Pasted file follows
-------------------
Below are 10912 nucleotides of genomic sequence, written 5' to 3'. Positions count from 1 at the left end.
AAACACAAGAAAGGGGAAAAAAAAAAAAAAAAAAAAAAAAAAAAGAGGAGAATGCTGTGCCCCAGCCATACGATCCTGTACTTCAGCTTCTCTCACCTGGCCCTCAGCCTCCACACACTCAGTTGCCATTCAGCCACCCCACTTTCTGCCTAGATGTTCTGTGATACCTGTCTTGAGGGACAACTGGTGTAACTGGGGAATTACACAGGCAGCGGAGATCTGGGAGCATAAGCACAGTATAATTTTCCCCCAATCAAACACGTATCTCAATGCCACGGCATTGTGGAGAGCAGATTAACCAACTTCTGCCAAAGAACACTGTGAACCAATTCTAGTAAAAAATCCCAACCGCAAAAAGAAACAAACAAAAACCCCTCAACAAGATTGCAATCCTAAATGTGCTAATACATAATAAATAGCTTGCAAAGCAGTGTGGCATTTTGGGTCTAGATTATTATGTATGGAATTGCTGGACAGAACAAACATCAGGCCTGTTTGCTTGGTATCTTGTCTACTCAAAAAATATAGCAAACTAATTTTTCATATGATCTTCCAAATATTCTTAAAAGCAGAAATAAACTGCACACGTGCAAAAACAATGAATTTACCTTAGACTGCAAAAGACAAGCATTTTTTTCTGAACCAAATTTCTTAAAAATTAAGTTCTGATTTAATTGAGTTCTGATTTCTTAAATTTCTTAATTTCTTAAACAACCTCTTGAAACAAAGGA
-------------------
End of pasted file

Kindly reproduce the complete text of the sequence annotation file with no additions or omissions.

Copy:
Below are 10912 nucleotides of genomic sequence, written 5' to 3'. Positions count from 1 at the left end.
AAACACAAGAAAGGGGAAAAAAAAAAAAAAAAAAAAAAAAAAAAGAGGAGAATGCTGTGCCCCAGCCATACGATCCTGTACTTCAGCTTCTCTCACCTGGCCCTCAGCCTCCACACACTCAGTTGCCATTCAGCCACCCCACTTTCTGCCTAGATGTTCTGTGATACCTGTCTTGAGGGACAACTGGTGTAACTGGGGAATTACACAGGCAGCGGAGATCTGGGAGCATAAGCACAGTATAATTTTCCCCCAATCAAACACGTATCTCAATGCCACGGCATTGTGGAGAGCAGATTAACCAACTTCTGCCAAAGAACACTGTGAACCAATTCTAGTAAAAAATCCCAACCGCAAAAAGAAACAAACAAAAACCCCTCAACAAGATTGCAATCCTAAATGTGCTAATACATAATAAATAGCTTGCAAAGCAGTGTGGCATTTTGGGTCTAGATTATTATGTATGGAATTGCTGGACAGAACAAACATCAGGCCTGTTTGCTTGGTATCTTGTCTACTCAAAAAATATAGCAAACTAATTTTTCATATGATCTTCCAAATATTCTTAAAAGCAGAAATAAACTGCACACGTGCAAAAACAATGAATTTACCTTAGACTGCAAAAGACAAGCATTTTTTTCTGAACCAAATTTCTTAAAAATTAAGTTCTGATTTAATTGAGTTCTGATTTCTTAAATTTCTTAATTTCTTAAACAACCTCTTGAAACAAAGGA